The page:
Congressional investigators are wrapping up their scrutiny of the accounting practices of Apple and other technology companies that allocate revenue and intellectual property offshore to lower the taxes they pay in the United States.
The Senate Permanent Subcommittee on Investigations inquiry now drawing to a close began more than a year ago and involves at least a half-dozen technology companies, according to people with firsthand knowledge of the inquiry who were not authorized to speak publicly.
Those people said the subcommittee had subpoenaed or otherwise asked the companies to explain methods they have used to avoid domestic taxes. They said Apple had become a focus of the inquiry and was cooperating with the subcommittee, which is expected to issue wide-ranging recommendations that would likely play a significant role in congressional tax code negotiations.
Apple's domestic tax bill has drawn interest among corporate tax experts and policymakers.
Although the majority of Apple's executives, product designers, marketers, employees, research and development, and retail stores are in the United States, Apple's accountants have found legal ways to allocate about 70 percent of the company's profits overseas, where tax rates are often much lower, according to corporate filings.
Apple said it is "one of the top corporate income tax payers in the country, if not the largest." The statement said the company "conducted all of its business with the highest of ethical standards, complying with applicable laws and accounting rules."
It is unclear how broadly Senate investigators are looking into the technology industry, if any laws are thought to have been broken and how many companies are involved. Beyond Apple, the subcommittee is known to be looking at Google, Hewlett-Packard, Microsoft and firms in such fields as biotechnology.
The subcommittee, which is overseen by Sen. Carl Levin, D-Mich., has been interested in the effect on the budget deficit of offshore tax strategies. Representatives from Microsoft and Hewlett-Packard testified at a subcommittee hearing on the subject in September. Both companies were criticized sharply by Levin for using intellectual property rules to move revenue to other nations to avoid paying U.S. taxes.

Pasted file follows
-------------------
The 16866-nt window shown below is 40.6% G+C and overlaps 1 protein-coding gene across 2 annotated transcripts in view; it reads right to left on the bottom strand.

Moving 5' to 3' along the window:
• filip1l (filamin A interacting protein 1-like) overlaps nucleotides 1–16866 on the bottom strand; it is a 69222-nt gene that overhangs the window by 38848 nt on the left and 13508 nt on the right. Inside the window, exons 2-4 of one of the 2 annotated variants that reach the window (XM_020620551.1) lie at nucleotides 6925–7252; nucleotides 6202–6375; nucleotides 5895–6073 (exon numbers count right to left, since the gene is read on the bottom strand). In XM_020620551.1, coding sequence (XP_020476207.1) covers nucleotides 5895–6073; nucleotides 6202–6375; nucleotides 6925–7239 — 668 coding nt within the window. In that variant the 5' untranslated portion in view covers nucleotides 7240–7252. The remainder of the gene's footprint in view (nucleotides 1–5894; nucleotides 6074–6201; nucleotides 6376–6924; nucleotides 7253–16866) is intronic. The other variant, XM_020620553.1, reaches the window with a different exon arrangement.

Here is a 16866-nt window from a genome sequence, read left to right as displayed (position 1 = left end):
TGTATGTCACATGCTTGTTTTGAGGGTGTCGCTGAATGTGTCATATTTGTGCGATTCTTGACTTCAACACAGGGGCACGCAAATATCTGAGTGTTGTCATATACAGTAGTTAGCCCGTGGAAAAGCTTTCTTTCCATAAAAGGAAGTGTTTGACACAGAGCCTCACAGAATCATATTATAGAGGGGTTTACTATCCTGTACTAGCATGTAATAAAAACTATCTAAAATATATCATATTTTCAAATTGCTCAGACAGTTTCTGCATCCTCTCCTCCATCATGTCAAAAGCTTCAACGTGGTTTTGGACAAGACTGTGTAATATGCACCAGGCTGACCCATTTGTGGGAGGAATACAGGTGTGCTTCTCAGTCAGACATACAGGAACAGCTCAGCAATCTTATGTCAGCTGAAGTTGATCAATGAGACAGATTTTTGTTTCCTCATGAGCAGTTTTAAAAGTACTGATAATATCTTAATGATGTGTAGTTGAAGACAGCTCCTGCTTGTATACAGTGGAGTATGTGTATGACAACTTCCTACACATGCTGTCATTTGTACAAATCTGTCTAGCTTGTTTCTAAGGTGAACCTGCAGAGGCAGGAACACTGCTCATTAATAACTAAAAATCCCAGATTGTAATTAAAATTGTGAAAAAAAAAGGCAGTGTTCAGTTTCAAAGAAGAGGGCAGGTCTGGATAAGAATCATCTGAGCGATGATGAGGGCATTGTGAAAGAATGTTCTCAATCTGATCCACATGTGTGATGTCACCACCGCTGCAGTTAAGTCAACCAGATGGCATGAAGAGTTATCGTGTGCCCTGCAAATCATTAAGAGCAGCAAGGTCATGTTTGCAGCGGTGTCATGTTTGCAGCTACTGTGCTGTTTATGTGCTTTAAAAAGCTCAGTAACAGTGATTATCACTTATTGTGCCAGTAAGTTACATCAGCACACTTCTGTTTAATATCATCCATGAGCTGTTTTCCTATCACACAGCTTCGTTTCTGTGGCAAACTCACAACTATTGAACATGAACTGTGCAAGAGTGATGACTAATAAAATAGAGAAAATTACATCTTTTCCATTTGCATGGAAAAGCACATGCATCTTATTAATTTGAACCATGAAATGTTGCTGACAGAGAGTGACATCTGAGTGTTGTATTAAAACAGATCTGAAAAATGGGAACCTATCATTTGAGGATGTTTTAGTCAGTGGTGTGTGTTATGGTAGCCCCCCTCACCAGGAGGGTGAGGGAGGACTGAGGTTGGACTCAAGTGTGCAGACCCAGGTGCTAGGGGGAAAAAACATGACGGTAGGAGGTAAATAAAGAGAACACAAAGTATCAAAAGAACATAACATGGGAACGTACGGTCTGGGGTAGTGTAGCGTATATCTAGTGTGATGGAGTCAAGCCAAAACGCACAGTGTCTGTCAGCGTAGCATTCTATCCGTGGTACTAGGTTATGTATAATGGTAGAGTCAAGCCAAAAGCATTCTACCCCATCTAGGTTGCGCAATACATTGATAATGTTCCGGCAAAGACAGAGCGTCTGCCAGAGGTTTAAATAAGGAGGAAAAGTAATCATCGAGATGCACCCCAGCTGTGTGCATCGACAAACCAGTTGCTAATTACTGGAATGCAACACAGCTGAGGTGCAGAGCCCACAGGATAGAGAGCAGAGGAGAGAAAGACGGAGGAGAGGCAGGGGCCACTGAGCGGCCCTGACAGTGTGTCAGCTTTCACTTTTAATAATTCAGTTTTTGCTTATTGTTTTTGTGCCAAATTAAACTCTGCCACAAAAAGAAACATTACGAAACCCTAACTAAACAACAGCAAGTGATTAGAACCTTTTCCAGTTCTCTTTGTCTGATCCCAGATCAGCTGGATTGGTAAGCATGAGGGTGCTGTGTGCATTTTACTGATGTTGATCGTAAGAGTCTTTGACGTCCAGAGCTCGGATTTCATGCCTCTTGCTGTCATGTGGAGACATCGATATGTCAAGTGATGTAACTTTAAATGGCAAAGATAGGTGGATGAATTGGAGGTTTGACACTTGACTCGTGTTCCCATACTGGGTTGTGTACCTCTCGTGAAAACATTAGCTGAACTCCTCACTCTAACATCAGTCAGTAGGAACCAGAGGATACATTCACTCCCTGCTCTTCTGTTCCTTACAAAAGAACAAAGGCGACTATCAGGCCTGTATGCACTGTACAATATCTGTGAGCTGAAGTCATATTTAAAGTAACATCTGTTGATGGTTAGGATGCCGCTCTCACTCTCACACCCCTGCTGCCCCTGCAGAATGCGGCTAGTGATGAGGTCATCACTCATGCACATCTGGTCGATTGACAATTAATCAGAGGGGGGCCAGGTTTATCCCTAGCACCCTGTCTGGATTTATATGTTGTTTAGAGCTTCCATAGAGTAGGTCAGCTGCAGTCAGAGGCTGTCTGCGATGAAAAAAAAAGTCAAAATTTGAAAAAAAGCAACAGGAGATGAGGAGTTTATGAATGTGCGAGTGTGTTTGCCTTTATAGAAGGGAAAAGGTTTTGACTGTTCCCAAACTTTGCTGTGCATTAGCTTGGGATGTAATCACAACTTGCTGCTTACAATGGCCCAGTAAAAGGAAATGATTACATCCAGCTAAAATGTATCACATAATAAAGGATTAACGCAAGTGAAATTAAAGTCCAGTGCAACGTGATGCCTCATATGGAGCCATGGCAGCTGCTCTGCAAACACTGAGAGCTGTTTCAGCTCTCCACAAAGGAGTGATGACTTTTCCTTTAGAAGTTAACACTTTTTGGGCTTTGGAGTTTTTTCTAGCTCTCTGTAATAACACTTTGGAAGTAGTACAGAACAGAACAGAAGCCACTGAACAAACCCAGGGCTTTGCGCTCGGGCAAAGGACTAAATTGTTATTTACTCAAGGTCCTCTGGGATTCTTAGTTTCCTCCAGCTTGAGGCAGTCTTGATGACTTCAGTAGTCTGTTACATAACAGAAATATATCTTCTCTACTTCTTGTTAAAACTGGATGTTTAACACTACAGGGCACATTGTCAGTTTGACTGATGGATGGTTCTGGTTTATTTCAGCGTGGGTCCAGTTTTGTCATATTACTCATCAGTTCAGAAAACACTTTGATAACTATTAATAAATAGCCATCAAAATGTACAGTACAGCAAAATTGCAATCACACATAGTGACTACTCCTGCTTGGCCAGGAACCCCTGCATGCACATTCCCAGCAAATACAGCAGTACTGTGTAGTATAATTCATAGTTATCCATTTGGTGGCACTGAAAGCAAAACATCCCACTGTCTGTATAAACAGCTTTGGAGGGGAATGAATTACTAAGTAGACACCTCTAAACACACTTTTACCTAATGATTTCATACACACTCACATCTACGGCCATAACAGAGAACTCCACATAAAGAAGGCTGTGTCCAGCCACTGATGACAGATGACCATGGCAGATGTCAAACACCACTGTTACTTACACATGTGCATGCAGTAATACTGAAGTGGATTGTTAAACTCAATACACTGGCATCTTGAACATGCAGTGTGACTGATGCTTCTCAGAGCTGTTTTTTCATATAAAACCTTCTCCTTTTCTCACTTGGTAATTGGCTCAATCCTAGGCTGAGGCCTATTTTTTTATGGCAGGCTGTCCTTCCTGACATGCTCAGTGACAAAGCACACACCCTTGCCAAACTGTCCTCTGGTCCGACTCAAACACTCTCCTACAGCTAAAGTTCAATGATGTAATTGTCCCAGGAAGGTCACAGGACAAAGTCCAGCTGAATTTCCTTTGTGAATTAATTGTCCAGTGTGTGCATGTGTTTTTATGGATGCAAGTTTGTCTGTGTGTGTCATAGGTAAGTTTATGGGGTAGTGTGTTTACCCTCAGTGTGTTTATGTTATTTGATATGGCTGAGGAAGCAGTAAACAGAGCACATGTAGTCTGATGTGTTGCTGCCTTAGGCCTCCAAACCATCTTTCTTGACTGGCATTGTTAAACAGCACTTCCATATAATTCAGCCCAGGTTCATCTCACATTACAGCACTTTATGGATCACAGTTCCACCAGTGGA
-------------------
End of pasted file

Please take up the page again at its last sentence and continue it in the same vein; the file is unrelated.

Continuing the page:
"The resulting loss of revenue is one significant cause of the budget deficit, and adds to the tax burden that ordinary Americans bear," Levin said at that hearing.
Apple has long been a pioneer in developing innovative tax strategies that reduce its domestic taxes. Last year, for instance, Apple saved the equivalent of $2.4 billion through various techniques, according to a study by a former Treasury Department economist, Martin Sullivan. At the September hearing, Levin said the investigation indicated that Apple had deferred taxes on over $35.4 billion in offshore income between 2009 and 2011.
Tech companies easily shift "intellectual property, and the profit that goes along with it, to tax havens," said Sullivan. "Apple went out of its way to try and ensure that its tax savings didn't attract too much public attention, because tax avoidance of that magnitude even though it's legal and permissible isn't in keeping with the image of a socially progressive company."
Apple paid cash taxes last year of $3.3 billion around the world on reported profits of $34.2 billion, a tax rate of 9.8 percent. (The company does not disclose what portion of those payments was in the United States, or what portion is assigned to previous or future years.) By comparison, Wal-Mart last year paid worldwide cash taxes of $5.9 billion on its booked profits of $24.4 billion, a tax rate of 24 percent, which is about average for non-tech companies.
In its statement, Apple said it paid "an enormous amount of taxes" to local, state and federal governments. "In fiscal 2012 we paid $6 billion in federal corporate income taxes, which is 1 out of every 40 dollars in corporate income taxes collected by the U.S. government," it said.